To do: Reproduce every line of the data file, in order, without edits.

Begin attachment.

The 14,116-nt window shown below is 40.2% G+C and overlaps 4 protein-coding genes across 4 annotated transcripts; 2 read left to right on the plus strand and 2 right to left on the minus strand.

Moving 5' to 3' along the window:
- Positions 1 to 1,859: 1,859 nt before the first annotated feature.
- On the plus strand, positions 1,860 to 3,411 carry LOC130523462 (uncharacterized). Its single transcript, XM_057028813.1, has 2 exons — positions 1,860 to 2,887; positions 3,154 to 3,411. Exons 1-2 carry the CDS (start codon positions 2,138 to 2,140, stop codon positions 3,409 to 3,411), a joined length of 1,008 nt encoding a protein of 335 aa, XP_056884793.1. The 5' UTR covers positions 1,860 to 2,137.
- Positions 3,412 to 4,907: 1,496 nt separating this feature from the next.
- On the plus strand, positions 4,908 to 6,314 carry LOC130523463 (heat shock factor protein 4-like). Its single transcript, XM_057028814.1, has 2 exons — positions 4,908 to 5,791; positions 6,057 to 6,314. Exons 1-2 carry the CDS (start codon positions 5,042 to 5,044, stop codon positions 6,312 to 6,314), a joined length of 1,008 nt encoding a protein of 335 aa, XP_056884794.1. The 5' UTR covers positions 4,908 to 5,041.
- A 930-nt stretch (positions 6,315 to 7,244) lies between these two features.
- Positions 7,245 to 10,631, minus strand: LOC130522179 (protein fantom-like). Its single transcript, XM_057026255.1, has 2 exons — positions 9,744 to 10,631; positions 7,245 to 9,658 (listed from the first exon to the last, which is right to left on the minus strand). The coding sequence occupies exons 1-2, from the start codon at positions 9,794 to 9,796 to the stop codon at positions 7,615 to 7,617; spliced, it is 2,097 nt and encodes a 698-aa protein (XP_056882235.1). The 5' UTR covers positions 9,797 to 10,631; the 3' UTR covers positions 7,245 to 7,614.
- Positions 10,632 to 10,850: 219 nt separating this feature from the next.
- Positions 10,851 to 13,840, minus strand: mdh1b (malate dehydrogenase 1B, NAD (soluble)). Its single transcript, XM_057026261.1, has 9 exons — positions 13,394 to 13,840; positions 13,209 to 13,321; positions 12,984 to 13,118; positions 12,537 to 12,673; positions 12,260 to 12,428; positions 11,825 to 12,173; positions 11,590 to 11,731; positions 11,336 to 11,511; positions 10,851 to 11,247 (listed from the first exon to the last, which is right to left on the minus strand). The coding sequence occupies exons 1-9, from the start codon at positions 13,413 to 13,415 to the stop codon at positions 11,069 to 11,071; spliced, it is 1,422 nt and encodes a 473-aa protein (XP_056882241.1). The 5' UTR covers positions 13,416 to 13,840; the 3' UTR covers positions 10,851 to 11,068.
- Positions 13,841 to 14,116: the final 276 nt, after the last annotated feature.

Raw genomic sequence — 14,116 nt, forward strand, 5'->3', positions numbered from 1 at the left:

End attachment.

The 14,116-nt window shown below is 40.2% G+C and overlaps 4 protein-coding genes across 4 annotated transcripts; 2 read left to right on the plus strand and 2 right to left on the minus strand.

Moving 5' to 3' along the window:
- Positions 1 to 1,859: 1,859 nt before the first annotated feature.
- On the plus strand, positions 1,860 to 3,411 carry LOC130523462 (uncharacterized). Its single transcript, XM_057028813.1, has 2 exons — positions 1,860 to 2,887; positions 3,154 to 3,411. Exons 1-2 carry the CDS (start codon positions 2,138 to 2,140, stop codon positions 3,409 to 3,411), a joined length of 1,008 nt encoding a protein of 335 aa, XP_056884793.1. The 5' UTR covers positions 1,860 to 2,137.
- Positions 3,412 to 4,907: 1,496 nt separating this feature from the next.
- On the plus strand, positions 4,908 to 6,314 carry LOC130523463 (heat shock factor protein 4-like). Its single transcript, XM_057028814.1, has 2 exons — positions 4,908 to 5,791; positions 6,057 to 6,314. Exons 1-2 carry the CDS (start codon positions 5,042 to 5,044, stop codon positions 6,312 to 6,314), a joined length of 1,008 nt encoding a protein of 335 aa, XP_056884794.1. The 5' UTR covers positions 4,908 to 5,041.
- A 930-nt stretch (positions 6,315 to 7,244) lies between these two features.
- Positions 7,245 to 10,631, minus strand: LOC130522179 (protein fantom-like). Its single transcript, XM_057026255.1, has 2 exons — positions 9,744 to 10,631; positions 7,245 to 9,658 (listed from the first exon to the last, which is right to left on the minus strand). The coding sequence occupies exons 1-2, from the start codon at positions 9,794 to 9,796 to the stop codon at positions 7,615 to 7,617; spliced, it is 2,097 nt and encodes a 698-aa protein (XP_056882235.1). The 5' UTR covers positions 9,797 to 10,631; the 3' UTR covers positions 7,245 to 7,614.
- Positions 10,632 to 10,850: 219 nt separating this feature from the next.
- Positions 10,851 to 13,840, minus strand: mdh1b (malate dehydrogenase 1B, NAD (soluble)). Its single transcript, XM_057026261.1, has 9 exons — positions 13,394 to 13,840; positions 13,209 to 13,321; positions 12,984 to 13,118; positions 12,537 to 12,673; positions 12,260 to 12,428; positions 11,825 to 12,173; positions 11,590 to 11,731; positions 11,336 to 11,511; positions 10,851 to 11,247 (listed from the first exon to the last, which is right to left on the minus strand). The coding sequence occupies exons 1-9, from the start codon at positions 13,413 to 13,415 to the stop codon at positions 11,069 to 11,071; spliced, it is 1,422 nt and encodes a 473-aa protein (XP_056882241.1). The 5' UTR covers positions 13,416 to 13,840; the 3' UTR covers positions 10,851 to 11,068.
- Positions 13,841 to 14,116: the final 276 nt, after the last annotated feature.

Raw genomic sequence — 14,116 nt, forward strand, 5'->3', positions numbered from 1 at the left: